I went into the living room on my 8th birthday and there was a Schwinn Stingray! I could hardly believe that bike leaning on it’s kickstand was mine! I wanted a bike so bad! But this was too much – it overwhelmed my eight year old mind – and I think my first sound after the shock of it all was “WOW Dad, How much did this Cost?!!!”. Yes, I had been indoctrinated well. I felt a little bad that he had spent so much money on me when an ice cream cone was a stretch.

So an eight year old with a new bike – can you guess what happened next? Maintenance! And plenty of it – it started with flat tires (we lived in sticker bush central it seemed) and then other things to fix as my new bike caught the attention of a school yard bully. He seemed delighted to take it from me to wreck it… my beautiful bike rammed into a brick wall while his cronies held me and made me watch…sigh. The trials of youth. I’ll tell you that story another time.

Nevertheless I was often the owner of a bike that didn’t run! Of course you know who I’d take it to…One of my dad’s mantras was “oh, I can’t fix anything, I’m all thumbs when it comes to tools” . So just ask for money to pay the bike shop to fix it. Right? hah! I knew better than to even ask.

So I learned to fix it. It wasn’t that hard, but there were a few sticking places – I learned as I went–mostly by mistakes. But I kept the bike functioning and ridable. Sometimes I would gather pop bottles to recycle for money for tubes and goosenecks and other miscellaneous parts. I made it work, and I was really proud of that bike because it was my best friend in a lot of ways – we had learned a lot together on many different levels. My financial creativity got a good start there – it served me well in business twenty years later as I ran my own freelance art studio.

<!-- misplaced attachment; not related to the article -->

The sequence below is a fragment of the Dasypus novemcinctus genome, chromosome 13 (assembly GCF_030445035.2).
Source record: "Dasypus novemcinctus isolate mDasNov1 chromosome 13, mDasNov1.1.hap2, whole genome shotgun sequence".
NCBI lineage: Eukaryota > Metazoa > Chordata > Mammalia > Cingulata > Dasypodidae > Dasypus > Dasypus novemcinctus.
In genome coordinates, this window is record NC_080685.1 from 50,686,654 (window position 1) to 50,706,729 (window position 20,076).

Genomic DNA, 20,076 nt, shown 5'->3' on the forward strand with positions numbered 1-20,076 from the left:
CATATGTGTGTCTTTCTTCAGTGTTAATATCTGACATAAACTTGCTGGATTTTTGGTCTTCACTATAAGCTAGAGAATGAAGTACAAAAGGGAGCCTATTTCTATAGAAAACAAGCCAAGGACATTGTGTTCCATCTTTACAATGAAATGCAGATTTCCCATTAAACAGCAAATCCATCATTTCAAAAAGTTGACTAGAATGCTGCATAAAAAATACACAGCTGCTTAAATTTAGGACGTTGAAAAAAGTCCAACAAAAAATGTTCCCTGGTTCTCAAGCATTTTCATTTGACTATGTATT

I grew up with the saying:

Use it up, Wear it out, Make it do, Or do without. Keeping that bike running and many other opportunities to work for Dad made that saying a part of who I am.


Kathy .jpg

Kathy is the grandmother of 13 grandkids – and several great grandkids! I didn’t think she looked old enough to be a great grandma. And she doesn’t. She married at 16 – but that’s a story she didn’t tell me.

One day not too long ago she was pushing a lightbulb into a sock. Her grandkids were so curious why someone would ever do that! I’ll bet you know–don’t you my internet friend? Why would Kathy be pushing a light bulb into a sock?
She pushed it clear to the toe of the sock and the white of the bulb showed through the hole in the sock. Kathy paused her story and held up her fingers to show the size of a dime as the size of the hole in the sock. She took a needle and thread and started sewing the hole shut – she was darning the sock.

“WHAT ARE YOU DOING??” the grandkids were horrified at the answer “i’m fixing the hole in this sock” Kathy said.

Grandma! You don’t fix that! – you throw the sock away!! They instructed her. They were quite sure she was doing it wrong. She took a minute to try to teach them – she said, “but the hole is so small, and the sock is this big. Why throw all of that good stuff away just because of one small thing that can be fixed so easily. Besides it only takes me 5 minutes to darn the sock.”
They sat and watched her darn that sock – trying to talk her into throwing it away the whole time. I could tell she was proud of that small accomplishment – fixing that sock instead of giving in to the pressure of her grandkids.